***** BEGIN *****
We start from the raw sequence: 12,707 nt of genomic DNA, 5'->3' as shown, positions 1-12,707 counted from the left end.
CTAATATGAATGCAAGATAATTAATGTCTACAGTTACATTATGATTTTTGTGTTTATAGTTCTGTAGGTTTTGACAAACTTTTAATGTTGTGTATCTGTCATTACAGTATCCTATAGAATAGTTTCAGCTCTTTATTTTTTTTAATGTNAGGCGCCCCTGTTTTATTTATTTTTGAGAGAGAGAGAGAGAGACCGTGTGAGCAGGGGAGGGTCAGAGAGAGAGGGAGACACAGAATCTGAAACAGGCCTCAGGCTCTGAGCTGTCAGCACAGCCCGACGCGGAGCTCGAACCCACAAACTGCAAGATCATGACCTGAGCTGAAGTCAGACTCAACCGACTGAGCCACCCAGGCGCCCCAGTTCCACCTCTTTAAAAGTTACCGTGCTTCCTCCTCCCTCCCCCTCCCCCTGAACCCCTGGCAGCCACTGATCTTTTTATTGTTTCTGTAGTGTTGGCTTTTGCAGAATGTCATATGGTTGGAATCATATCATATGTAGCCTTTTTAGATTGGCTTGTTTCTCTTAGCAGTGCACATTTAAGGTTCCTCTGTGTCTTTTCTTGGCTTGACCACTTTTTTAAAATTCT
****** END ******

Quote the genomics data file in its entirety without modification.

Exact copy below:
We start from the raw sequence: 12,707 nt of genomic DNA, 5'->3' as shown, positions 1-12,707 counted from the left end.
CTAATATGAATGCAAGATAATTAATGTCTACAGTTACATTATGATTTTTGTGTTTATAGTTCTGTAGGTTTTGACAAACTTTTAATGTTGTGTATCTGTCATTACAGTATCCTATAGAATAGTTTCAGCTCTTTATTTTTTTTAATGTNAGGCGCCCCTGTTTTATTTATTTTTGAGAGAGAGAGAGAGAGACCGTGTGAGCAGGGGAGGGTCAGAGAGAGAGGGAGACACAGAATCTGAAACAGGCCTCAGGCTCTGAGCTGTCAGCACAGCCCGACGCGGAGCTCGAACCCACAAACTGCAAGATCATGACCTGAGCTGAAGTCAGACTCAACCGACTGAGCCACCCAGGCGCCCCAGTTCCACCTCTTTAAAAGTTACCGTGCTTCCTCCTCCCTCCCCCTCCCCCTGAACCCCTGGCAGCCACTGATCTTTTTATTGTTTCTGTAGTGTTGGCTTTTGCAGAATGTCATATGGTTGGAATCATATCATATGTAGCCTTTTTAGATTGGCTTGTTTCTCTTAGCAGTGCACATTTAAGGTTCCTCTGTGTCTTTTCTTGGCTTGACCACTTTTTTAAAATTCT